Share Price Indices In ISRAEL and Abroad-The Relation Between Them and Investment Risks
Michal Zilberberg and Ilan Socianu
Abstract
The Research studies the statistical relations between Israel's equity market and equity markets abroad in the period from January 1999 to May 2006, as well as the relation between the developments of the shekel and other currencies against the dollar.
The main findings are:
The Tel Aviv 100 index rates of change were closer to changes in the share price indices in the industrialized countries than to those in the other emerging markets, but not as close as the markets in the industrialized countries were to each other.
Currencies can be divided into two main homogeneous groups according to their weekly changes vis-?-vis the dollar. One consists of European currencies, and the other consists mainly of south east Asian currencies, and the shekel is considered part of that group. This latter group of currencies shows relatively low volatility against the dollar.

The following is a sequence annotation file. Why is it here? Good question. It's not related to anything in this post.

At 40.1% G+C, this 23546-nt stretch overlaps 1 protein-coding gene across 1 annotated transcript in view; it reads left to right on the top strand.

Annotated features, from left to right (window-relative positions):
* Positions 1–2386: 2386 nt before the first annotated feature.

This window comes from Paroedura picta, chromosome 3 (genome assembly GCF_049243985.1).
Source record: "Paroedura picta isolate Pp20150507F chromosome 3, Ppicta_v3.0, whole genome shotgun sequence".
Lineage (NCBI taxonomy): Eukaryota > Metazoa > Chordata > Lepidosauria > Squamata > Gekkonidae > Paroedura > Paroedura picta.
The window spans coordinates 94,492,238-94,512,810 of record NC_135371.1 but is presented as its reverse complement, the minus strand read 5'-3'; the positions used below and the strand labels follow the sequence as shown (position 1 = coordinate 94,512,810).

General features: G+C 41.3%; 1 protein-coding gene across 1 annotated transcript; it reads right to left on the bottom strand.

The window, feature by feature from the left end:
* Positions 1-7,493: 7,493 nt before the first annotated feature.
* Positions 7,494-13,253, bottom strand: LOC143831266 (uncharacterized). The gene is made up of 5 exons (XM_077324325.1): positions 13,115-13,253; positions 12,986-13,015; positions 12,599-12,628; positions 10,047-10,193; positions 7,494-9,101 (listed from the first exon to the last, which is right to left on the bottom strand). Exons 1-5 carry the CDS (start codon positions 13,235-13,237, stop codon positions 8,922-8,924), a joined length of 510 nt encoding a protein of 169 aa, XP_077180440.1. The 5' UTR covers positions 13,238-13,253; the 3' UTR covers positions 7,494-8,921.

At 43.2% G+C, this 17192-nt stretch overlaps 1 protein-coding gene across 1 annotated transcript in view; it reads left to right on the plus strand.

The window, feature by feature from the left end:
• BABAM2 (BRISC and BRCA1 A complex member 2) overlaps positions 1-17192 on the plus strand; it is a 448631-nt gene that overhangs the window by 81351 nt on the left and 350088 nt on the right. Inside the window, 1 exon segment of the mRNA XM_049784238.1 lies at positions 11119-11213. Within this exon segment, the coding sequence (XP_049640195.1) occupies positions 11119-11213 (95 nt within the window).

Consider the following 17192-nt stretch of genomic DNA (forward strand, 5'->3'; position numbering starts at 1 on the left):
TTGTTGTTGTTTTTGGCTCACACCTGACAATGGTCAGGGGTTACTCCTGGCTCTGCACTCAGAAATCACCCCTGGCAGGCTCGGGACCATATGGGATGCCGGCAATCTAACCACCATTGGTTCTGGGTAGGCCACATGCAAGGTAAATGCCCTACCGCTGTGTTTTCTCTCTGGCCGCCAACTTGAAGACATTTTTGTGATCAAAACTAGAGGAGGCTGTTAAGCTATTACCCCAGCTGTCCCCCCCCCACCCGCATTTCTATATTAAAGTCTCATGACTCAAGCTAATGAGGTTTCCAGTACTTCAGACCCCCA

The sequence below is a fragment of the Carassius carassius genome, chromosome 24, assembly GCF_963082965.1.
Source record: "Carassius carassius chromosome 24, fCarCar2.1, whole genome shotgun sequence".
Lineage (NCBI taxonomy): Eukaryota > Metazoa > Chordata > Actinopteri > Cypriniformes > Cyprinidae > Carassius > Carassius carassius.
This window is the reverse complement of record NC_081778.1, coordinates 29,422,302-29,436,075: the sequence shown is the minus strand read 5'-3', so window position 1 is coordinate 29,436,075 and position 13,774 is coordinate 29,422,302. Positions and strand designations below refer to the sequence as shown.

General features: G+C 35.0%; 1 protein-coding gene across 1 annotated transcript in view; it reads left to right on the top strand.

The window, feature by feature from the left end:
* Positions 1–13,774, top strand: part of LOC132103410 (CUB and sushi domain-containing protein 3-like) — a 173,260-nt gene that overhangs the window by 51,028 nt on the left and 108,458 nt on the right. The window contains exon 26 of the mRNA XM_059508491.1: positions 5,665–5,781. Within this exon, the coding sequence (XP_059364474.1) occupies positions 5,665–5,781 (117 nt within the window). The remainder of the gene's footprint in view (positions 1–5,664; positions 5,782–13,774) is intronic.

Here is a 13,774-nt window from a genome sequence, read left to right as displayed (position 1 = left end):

The risk in share indices is on average four times as high as currency risk. Nevertheless, in the short run exchange rate fluctuations can affect the total yield for the Israeli investor even more significantly than can share price fluctuations.
The optimal equity portfolio for the Israeli investor was found to consist mainly of equities in emerging markets (89 percent) and the other 11 percent in the Tel Aviv market, and did not include investment in industrialized countries.
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